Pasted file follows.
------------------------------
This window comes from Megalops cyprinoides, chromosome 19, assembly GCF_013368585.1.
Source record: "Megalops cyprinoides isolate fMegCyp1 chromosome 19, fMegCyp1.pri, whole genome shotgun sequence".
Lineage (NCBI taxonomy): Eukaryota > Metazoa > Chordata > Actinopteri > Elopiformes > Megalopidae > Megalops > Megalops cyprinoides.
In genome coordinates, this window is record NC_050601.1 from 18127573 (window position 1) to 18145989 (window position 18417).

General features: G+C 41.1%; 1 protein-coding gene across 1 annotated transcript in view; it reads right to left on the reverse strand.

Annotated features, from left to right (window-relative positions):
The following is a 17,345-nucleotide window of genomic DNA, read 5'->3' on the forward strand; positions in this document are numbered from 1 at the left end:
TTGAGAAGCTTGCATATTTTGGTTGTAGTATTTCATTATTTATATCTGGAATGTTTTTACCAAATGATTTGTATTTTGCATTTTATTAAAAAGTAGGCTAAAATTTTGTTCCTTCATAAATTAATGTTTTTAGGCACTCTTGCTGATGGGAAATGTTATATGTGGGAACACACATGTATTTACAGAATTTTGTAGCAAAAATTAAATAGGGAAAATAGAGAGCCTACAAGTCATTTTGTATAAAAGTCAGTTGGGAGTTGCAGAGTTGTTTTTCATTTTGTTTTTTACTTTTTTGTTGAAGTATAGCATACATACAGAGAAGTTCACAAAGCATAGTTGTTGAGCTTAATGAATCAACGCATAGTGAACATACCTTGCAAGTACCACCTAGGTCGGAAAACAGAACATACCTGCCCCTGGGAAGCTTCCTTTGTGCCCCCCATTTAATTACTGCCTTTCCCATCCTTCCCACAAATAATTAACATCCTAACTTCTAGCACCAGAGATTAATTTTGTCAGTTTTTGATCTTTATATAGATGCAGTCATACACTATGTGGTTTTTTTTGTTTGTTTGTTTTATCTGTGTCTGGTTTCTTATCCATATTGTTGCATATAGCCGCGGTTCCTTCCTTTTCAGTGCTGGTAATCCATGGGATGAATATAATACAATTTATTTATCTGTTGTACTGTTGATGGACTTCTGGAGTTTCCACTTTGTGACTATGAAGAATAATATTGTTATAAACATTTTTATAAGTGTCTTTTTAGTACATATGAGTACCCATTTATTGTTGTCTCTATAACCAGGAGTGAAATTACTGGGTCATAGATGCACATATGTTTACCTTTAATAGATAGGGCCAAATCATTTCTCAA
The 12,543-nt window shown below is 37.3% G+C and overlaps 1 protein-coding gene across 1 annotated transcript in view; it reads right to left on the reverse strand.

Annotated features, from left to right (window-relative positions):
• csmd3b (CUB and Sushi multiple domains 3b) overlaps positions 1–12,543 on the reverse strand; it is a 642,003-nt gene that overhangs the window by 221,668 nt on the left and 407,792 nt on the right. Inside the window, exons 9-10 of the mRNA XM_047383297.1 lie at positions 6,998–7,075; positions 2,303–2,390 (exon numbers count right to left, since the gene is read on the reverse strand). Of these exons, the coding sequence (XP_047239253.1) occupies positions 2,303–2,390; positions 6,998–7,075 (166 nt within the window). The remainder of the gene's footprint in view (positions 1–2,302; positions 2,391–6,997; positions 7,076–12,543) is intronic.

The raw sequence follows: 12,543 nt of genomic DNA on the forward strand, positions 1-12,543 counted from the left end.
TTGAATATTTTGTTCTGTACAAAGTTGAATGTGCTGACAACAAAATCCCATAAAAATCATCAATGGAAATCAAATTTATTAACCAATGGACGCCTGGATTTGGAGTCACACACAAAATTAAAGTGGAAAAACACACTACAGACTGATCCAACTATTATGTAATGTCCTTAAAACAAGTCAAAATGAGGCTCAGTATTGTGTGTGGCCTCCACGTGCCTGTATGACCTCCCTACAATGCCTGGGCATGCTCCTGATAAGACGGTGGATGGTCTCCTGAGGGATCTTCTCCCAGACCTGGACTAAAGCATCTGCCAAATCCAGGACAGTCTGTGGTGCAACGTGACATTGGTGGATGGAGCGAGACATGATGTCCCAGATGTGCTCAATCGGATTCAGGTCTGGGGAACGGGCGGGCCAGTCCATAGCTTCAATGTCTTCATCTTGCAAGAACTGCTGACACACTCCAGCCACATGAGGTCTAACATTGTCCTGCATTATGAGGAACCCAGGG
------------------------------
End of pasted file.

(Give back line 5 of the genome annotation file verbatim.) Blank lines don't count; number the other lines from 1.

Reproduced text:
General features: G+C 41.1%; 1 protein-coding gene across 1 annotated transcript in view; it reads right to left on the reverse strand.